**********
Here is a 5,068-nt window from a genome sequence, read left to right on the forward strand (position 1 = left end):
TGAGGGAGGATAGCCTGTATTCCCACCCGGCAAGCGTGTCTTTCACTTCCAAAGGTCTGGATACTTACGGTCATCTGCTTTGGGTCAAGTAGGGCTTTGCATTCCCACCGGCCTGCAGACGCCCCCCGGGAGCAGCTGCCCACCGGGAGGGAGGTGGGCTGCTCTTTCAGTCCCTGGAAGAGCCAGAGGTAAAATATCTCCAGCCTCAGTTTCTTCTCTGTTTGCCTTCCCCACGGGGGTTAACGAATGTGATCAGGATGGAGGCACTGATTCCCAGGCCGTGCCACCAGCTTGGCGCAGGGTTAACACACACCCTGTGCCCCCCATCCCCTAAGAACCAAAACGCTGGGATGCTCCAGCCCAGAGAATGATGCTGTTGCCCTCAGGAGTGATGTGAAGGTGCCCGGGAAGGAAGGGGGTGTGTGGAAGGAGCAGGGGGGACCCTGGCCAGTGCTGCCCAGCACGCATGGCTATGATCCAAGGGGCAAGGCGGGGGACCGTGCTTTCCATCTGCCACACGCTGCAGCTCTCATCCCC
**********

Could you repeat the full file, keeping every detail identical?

Here is a 5,068-nt window from a genome sequence, read left to right on the forward strand (position 1 = left end):
TGAGGGAGGATAGCCTGTATTCCCACCCGGCAAGCGTGTCTTTCACTTCCAAAGGTCTGGATACTTACGGTCATCTGCTTTGGGTCAAGTAGGGCTTTGCATTCCCACCGGCCTGCAGACGCCCCCCGGGAGCAGCTGCCCACCGGGAGGGAGGTGGGCTGCTCTTTCAGTCCCTGGAAGAGCCAGAGGTAAAATATCTCCAGCCTCAGTTTCTTCTCTGTTTGCCTTCCCCACGGGGGTTAACGAATGTGATCAGGATGGAGGCACTGATTCCCAGGCCGTGCCACCAGCTTGGCGCAGGGTTAACACACACCCTGTGCCCCCCATCCCCTAAGAACCAAAACGCTGGGATGCTCCAGCCCAGAGAATGATGCTGTTGCCCTCAGGAGTGATGTGAAGGTGCCCGGGAAGGAAGGGGGTGTGTGGAAGGAGCAGGGGGGACCCTGGCCAGTGCTGCCCAGCACGCATGGCTATGATCCAAGGGGCAAGGCGGGGGACCGTGCTTTCCATCTGCCACACGCTGCAGCTCTCATCCCC